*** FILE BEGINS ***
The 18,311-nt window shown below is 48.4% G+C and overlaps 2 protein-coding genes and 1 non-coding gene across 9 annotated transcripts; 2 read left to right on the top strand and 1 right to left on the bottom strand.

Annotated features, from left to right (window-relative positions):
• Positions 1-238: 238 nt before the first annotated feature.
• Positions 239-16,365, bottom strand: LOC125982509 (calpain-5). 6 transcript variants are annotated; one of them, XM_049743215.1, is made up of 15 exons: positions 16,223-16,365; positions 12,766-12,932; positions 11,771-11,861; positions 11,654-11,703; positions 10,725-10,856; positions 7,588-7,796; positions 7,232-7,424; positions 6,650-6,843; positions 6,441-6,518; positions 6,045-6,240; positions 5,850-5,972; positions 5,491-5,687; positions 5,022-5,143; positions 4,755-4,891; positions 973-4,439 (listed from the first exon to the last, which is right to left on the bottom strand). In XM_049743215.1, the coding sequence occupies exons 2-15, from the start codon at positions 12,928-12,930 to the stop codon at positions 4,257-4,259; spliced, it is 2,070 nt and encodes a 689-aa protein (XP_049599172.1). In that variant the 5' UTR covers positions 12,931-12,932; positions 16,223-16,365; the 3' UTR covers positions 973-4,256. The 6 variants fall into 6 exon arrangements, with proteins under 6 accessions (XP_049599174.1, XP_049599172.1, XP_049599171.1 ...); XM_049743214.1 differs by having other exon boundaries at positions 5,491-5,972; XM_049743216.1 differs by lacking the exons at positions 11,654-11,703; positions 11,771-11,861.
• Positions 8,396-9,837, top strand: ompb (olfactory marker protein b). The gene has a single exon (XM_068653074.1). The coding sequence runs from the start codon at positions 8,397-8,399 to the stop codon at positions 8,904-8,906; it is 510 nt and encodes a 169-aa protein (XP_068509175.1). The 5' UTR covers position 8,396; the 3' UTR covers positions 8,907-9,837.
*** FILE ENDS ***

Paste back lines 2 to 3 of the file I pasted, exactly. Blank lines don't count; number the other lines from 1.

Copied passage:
Annotated features, from left to right (window-relative positions):
• Positions 1-238: 238 nt before the first annotated feature.